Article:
Blogging Ruby Payne

Paul Tough’s article in yesterday’s NYT on Ruby Payne is, as expected, stirring up conversation among bloggers:

American Ministers in Bolivia find her fascinating.

Commenters on this blog from an Episcopal minister include someone who says that Payne’s perceptions of poor kids in schools ring true, based on prison work he’s done with poor people, and others who suggest that critics of Payne are motivated simply by self-interest — they need poor people to rant about, so they criticize those who would end poverty.

Also resorting to “refute by suggesting insidious motives” are commenters on Joanne Jacobs’ blog. Jacobs herself dismisses critics of Payne as being “mad” (as if they were having a tantrum, rather than articulating very serious reservations about the things that Payne teaches about poor people), taking the one-paragaph summary of the academic criticism in the lengthy article as the entire story of what people find so troubling about her work.

Paul’s “gut” tells him that Payne’s right.

Cleo, a teacher of poor children in the south, is told otherwise by her gut.

Only the commenters on this blog questioned some things that Payne attributes to poor people as puzzling “stereotypes”.

But a number of bloggers simply quote at length from the article, seemingly in deference to Payne’s authority.

At least two thing strike me about this discussion:

1. While there are scores of books, articles, consultants, local experts, state-level experts, textbooks, AV materials, websites or college courses on pretty much any other element of public education, Ruby Payne is pretty much the only person out there talking about class and education in staff development work.

One.

Just one.

So, she’s not getting much challenge from within the field, as she would if she were working in any other area of classroom practice. Very few people are so immune from challenge in the field of education.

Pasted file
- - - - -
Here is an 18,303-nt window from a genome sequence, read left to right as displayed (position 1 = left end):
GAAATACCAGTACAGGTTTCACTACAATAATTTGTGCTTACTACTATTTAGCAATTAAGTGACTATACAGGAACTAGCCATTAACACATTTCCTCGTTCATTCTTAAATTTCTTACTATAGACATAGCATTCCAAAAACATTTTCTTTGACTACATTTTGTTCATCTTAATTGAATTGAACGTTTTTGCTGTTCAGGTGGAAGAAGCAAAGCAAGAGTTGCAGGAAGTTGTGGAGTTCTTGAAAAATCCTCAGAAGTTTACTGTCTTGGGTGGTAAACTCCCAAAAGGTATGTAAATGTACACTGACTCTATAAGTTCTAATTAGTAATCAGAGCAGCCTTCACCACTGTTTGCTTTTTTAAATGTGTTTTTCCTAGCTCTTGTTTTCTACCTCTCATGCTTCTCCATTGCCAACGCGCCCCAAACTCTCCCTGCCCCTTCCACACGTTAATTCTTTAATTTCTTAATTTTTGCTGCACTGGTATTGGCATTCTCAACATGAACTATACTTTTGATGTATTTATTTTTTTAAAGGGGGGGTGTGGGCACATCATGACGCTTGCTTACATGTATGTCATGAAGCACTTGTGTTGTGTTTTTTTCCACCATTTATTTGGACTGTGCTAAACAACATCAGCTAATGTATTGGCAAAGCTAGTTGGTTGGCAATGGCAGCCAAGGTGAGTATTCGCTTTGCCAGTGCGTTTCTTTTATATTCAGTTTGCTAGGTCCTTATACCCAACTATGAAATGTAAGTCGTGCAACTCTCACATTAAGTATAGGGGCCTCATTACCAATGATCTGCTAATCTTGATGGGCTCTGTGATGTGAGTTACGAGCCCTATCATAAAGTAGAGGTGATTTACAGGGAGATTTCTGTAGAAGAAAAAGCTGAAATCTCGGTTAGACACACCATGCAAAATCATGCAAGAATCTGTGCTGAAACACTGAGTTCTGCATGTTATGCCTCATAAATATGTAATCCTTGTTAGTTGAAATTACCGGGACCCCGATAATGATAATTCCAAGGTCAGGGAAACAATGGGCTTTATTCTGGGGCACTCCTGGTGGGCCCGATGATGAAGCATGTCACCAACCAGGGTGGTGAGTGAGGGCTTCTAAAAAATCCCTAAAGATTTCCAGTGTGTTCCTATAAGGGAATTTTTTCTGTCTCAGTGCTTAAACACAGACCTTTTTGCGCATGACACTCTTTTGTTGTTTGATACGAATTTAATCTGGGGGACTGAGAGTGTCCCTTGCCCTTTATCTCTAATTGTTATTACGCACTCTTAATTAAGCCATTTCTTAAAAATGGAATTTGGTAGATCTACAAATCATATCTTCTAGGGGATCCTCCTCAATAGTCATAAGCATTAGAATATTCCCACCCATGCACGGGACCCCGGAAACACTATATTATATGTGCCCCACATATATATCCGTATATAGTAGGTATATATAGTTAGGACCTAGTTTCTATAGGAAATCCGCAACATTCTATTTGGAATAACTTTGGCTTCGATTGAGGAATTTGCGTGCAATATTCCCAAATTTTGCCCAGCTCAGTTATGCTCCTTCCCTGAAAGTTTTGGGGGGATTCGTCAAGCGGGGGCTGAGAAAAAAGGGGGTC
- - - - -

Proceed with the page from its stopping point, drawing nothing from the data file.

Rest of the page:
2. In these times of “research-based practice”, there is no evidence that poor kids taught by teachers who’ve gone through Payne’s training are better off.

None.

Certainly not from Payne herself, not from the staff development people who spend tens of thousands of dollars on her books and dvd’s, not from the research community.

She’s in thousands and thousands of schools.

And there is no research to support her work.

So,
On the one hand, Payne’s popularity suggests that a lot of teachers really do want to know more about how to best reach poor kids. And the research community, the staff development world, and teacher education are all very late to the game.

On the other hand, I cannot imagine a literacy consultant becoming this popular if she had based her work on her husband’s family’s literacy practices and on something that she read in a book on the psychology of business. Say what you will about the limitations of educational research, but Payne is honestly in a category of her own in being granted this much credibility with so little to support her work beyond her personal experiences with family members that she found puzzling.

What is it about the subject of class, that this has come to be?

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20 thoughts on “Blogging Ruby Payne

  1. sheila hansen January 29, 2015 / 1:00 pm

    After reading Ruby Payne’s book on poverty. I feel like there are pros and cons on both sides. Whenever studying people or society as a whole there will always be overlaps in the behavior of those studied. People are individuals with varied backgrounds that can not be duplicated exactly. This is what makes the science of social problems so difficult to study- all the variables. While concentrated studies do tell us a great deal about similar results, they are just one snapshot into a vast set of societal circumstances. I enjoyed Payne’s book in the regard that she seems genuinely concerned and dedicated to helping children who are disadvantaged by poverty. Being a teacher for over two decades, I can honestly say that much of what she has to say has been prevalent in many instances I have experienced when dealing with poverty-stricken students. However, each case of a family situation has to be taken with individual, unique care. Not every case is the same. Some of the suggestions she makes to help impoverished children make a lot of sense, but they are not the sole determinate of leading students out of poverty. Teachers can be the best role models ever and create great relationships with their students, and it may not make a difference one way or another to a student, whether that child is in poverty or not. The key here, I believe, is understanding that teachers need to have open minds and be diligent in getting a variety of information to help understand the varied circumstances surrounding our students. Payne’s work, in my opinion, has merit, but is not the only source of information I am willing to study on this topic.